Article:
And that’s before we even get into the daily inquiries about your personal life. That would be exhausting from most family members; it’s truly boundary-crossing when it’s from your boss.
The most likely explanation for all this is that your boss simply has no idea how to manage in our current circumstances (and possibly isn’t the most skilled manager the rest of the time) and has flailed her way into this setup because it makes her feel like she’s doing something — not realizing that what’s she’s doing is demoralizing you and adding to your stress.
I know you’ve already tried telling her that the daily meetings aren’t helpful to you, but I’d try a more direct, more explicit conversation. Your message shouldn’t just be that the meetings aren’t helpful; you need to say that they’re actively impeding you. She still might not want to change anything, but this at least will give her information she doesn’t currently have — and should nudge her to think more seriously about whether the current setup is warranted.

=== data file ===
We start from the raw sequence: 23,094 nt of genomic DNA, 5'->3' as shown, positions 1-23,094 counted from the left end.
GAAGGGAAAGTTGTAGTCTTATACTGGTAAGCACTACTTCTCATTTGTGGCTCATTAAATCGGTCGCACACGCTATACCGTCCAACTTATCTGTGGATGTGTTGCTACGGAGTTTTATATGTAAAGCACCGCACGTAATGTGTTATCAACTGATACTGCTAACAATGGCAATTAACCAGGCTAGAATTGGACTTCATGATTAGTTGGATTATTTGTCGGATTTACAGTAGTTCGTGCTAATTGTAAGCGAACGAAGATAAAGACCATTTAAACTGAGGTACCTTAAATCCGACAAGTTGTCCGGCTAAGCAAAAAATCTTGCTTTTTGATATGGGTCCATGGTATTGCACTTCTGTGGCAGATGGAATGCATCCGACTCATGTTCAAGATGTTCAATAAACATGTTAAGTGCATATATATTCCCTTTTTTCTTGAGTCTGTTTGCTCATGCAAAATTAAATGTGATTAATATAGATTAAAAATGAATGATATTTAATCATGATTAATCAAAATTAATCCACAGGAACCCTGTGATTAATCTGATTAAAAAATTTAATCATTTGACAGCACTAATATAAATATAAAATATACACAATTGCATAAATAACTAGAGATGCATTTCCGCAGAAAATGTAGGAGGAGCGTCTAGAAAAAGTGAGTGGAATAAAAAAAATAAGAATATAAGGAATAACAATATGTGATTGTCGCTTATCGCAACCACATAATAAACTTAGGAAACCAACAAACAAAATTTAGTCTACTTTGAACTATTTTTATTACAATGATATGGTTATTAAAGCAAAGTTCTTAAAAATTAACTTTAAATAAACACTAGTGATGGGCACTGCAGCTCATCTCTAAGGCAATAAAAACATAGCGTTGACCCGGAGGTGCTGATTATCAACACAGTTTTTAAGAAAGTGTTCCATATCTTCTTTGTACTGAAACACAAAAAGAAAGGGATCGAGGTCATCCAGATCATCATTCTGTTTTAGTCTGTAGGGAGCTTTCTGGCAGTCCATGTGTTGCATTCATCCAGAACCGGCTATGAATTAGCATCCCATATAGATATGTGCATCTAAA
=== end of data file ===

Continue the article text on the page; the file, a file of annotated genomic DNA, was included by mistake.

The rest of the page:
I’d frame it this way when you talk to her: “Now that we’ve been working from home for a month, can we revisit the system we’re using to stay in touch? I’m finding that checking in every day feels like too much and is actually adding to my stress and making it more difficult to stay focused. I worked more independently in the office and want to propose that we return to a system more similar to the one we had there, where we had a standing weekly meeting and then connected outside of that when specific needs came up.”